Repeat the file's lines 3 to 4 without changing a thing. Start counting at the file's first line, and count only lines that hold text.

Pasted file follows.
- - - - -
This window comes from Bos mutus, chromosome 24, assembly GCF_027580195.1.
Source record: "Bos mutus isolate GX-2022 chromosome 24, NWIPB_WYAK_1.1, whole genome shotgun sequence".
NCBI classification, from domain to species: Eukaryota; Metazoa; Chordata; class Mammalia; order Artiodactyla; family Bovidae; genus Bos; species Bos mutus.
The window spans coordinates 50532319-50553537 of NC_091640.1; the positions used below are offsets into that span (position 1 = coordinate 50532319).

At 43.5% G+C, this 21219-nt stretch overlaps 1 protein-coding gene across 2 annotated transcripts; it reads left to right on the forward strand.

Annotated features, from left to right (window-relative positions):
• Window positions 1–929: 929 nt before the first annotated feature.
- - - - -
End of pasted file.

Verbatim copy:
NCBI classification, from domain to species: Eukaryota; Metazoa; Chordata; class Mammalia; order Artiodactyla; family Bovidae; genus Bos; species Bos mutus.
The window spans coordinates 50532319-50553537 of NC_091640.1; the positions used below are offsets into that span (position 1 = coordinate 50532319).